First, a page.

Ryan Murphy Tells An American Horror Story

If Ryan Murphy and Brad Falchuk wanted to do a 180-degree swing from their hit show Glee, they have certainly succeeded. The two talented writer/creators have come up with one of the most original, clever concepts for a horror series. All using a very simple premise Ė a family moves into a haunted house of horrors. But there is nothing simple about American Horror Story.

As with all good haunted house stories the house is actually the real lead character and has all sorts of secrets, which it may, or may not, tell.

Dylan and Vivien Harmon (Dylan McDermott and Connie Britton) along with their daughter Violet (Taissa Farmiga) buy a lovely old house in Los Angles. They got a very good deal since the last owners were victims of a murder/suicide. That should have been the first clue.

The second hint is their delightfully crazy neighbor Constance (Jessica Lange). This also includes a housekeeper who sometimes appears as an older woman, Moira (Frances Conroy), or a sexy young thing (Alexandra Beckenridge) all dolled up in a French maids outfit. There is also the enigmatic burned guy Larry Harvey (Dennis OíHare). Is this all an illusion, a wet dream, slipping into other dimension, time travel, or just a very haunted house up to some bizarre tricks?

Or perhaps theyíre all crazy, or just crazy to stay there.

Co-creator, writer and producer Ryan Murphy gives Pop Culture Zoo a few clues for the next 13 episodes. But donít worry Ė no spoilers allowed.

POP CULTURE ZOO: You use a lot of horror plot points in this that weíre used to seeing, but you want to turn them on their heads. How are you trying to reinvent this genre?

RYAN MURPHY: With a lot of them, when you put them through a prism of sexuality and emotionality, they become more interesting. I love horror movies, but I donít like bloody horror movies, so there is not a lot of blood in this thing. If you look at the pilot, thereís almost none. Thereís a ripped out throat or two, with dried blood, but itís never going to be a blood bath. I always felt that itís interesting to write a horror show for women, in a weird way, not that thatís the only people that it will appeal to. My mother doesnít want to see blood and guts, but she does like scary movies that arenít so in-your-face. So thatís what weíre sort of aiming for.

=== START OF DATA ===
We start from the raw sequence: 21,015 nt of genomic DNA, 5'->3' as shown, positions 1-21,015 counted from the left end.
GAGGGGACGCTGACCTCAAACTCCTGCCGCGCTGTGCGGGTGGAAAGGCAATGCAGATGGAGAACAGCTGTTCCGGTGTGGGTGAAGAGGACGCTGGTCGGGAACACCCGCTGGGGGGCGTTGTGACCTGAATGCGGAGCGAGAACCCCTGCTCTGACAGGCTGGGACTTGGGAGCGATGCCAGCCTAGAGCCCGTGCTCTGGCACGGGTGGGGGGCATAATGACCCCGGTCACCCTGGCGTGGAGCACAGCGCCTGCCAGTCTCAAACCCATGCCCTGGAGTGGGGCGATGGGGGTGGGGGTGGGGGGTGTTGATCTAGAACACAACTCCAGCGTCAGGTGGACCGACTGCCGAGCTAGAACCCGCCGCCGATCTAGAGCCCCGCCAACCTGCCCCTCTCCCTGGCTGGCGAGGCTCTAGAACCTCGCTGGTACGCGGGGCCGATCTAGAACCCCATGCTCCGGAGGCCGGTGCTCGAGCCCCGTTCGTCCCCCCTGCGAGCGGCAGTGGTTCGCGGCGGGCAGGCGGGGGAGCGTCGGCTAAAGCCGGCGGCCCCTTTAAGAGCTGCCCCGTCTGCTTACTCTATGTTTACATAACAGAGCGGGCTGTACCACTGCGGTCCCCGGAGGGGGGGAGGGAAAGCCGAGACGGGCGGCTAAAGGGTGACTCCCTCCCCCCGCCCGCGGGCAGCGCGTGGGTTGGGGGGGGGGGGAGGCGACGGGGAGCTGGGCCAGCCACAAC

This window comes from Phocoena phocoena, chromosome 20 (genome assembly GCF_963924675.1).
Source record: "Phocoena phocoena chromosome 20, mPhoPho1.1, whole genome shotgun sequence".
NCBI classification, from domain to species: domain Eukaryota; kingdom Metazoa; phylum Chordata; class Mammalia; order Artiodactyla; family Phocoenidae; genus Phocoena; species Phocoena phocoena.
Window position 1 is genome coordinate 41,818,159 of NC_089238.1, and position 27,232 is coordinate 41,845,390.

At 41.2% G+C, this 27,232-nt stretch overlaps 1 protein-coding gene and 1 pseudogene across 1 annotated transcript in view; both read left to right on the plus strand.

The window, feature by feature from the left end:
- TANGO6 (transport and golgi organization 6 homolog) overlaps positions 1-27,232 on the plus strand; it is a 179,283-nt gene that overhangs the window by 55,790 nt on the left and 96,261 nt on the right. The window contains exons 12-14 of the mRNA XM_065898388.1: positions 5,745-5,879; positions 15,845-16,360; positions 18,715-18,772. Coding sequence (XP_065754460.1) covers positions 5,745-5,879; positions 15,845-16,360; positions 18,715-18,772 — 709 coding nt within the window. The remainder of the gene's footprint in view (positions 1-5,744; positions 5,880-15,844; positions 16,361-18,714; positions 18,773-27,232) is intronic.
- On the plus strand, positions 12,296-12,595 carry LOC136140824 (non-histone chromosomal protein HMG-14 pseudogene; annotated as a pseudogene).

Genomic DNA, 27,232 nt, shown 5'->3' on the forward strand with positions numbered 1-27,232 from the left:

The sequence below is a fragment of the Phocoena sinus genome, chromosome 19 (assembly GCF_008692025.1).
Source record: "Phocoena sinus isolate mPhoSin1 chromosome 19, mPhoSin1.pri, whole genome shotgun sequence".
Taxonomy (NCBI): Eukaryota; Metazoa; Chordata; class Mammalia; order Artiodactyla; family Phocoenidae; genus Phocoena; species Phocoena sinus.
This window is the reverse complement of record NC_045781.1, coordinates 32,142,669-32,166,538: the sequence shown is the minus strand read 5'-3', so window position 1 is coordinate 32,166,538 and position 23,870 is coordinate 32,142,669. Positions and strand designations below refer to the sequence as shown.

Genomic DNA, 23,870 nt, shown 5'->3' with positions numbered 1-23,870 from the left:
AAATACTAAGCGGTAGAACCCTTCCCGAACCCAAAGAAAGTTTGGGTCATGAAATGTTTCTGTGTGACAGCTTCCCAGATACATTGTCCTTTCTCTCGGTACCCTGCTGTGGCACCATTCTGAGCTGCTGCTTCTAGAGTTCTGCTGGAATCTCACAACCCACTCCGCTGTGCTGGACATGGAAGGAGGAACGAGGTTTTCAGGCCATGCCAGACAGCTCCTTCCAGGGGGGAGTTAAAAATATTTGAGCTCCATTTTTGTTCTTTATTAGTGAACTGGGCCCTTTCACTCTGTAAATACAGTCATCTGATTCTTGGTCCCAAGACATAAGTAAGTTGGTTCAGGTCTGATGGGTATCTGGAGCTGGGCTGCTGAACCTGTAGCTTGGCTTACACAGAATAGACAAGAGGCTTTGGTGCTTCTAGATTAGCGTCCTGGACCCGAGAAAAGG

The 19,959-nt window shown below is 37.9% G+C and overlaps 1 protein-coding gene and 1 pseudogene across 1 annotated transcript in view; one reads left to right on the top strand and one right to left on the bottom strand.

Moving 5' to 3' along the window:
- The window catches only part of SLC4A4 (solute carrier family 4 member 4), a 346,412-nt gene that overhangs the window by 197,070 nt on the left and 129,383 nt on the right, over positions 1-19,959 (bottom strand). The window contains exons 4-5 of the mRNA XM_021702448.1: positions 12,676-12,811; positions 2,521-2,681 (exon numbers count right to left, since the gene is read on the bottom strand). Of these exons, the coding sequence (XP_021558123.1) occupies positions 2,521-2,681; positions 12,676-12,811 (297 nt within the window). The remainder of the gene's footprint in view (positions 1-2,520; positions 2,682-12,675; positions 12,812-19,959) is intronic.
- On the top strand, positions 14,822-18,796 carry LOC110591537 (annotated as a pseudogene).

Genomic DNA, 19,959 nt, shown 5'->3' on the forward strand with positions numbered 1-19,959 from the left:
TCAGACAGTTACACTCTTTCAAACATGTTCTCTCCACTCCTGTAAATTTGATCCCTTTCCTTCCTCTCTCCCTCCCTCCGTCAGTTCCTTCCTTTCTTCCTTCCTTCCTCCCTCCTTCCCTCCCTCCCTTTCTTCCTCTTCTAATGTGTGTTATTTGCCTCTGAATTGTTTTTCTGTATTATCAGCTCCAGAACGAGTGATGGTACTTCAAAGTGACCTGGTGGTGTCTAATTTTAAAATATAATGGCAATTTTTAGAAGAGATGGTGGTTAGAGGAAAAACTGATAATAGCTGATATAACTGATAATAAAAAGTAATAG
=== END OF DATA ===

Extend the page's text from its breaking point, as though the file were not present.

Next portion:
PCZ: Will viewers find out whoís in the fetish suit, in the pilot?

MURPHY: No, thatís one weíre keeping.

PCZ: Will viewers find out more about the genetic creature in the basement?

MURPHY: Yeah, thereís a whole mythology about that. It is actually a story that Iíve always been obsessed with. Thatís what that thing in the basement is.

PCZ: Given your penchant for casting guest stars, will this show be limited to this cast, or are you going to bring in other people at different times?

MURPHY: The thing about this cast was that I targeted them. I have always wanted to work with a great number of them. I wanted to work with Jessica, and I have always wanted to work with Franny [Frances Conroy], Denis [OíHare], Connie and Dylan. So I went after them. We just wrote a really big guest star part for Lily Rabe, whoís a brilliant actress. So itís not going to be like Nip/Tuck.

PCZ: Do you have to cleanse yourself in between writing Glee and American Horror Story? Whatís your process for that?

MURPHY: I do. Brad [Falchuk] and I work really long hours. We have two great writing staffs, and we split the day with them. We work at night and we work weekends. Before we go into American Horror Story, we walk around the lot because itís very dark, and Glee is not that. You do have to change your energy. The staffs for both shows are in the same building, and are sort of both obsessed with the other oneís show. Itís a light and fun environment.

PCZ: Why did you want to work with Jessica Lange, and why is her character Southern?

MURPHY: Well, there are two reasons for that. One is that my favorite stage performance, of all time that I saw, is Jessica doing A Streetcar Name Desire in New York. I went and saw it three times. I loved her in that part. Before we spoke to Jessica, I knew that I sort of wanted her to be Blanche-esque, so thatís where that came in. Thereís a story thatís coming up about her Southern stuff.

PCZ: Is this story contained in the 13 episodes of Season 1 and a new one will be on next year or is this story going to continue into next year?

MURPHY: I canít say. Thatís part of the fun of it. People keep saying that, and I donít know where they get that idea, but I canít say. Itís explained in the last episode what weíre doing.

PCZ: Are you staying focused on Glee and this show, or do you have another show in mind that youíre developing?

MURPHY: Iím always working on stuff. Iím meeting with a writer to talk about something that I might do with him next year, which is a book that I own, maybe as a TV series. I donít know. For the first time, in a long time, I feel very content, about creatively what Iím working on, just because I get to use both sides of my personality Ė the light and fun, Rachel Berry side, and then the dark, twisted, screwed up side. So I feel very satisfied at the end of the day. I really do.

American Horror Story airs on the FX Channel on Wednesday nights at 10:00 PM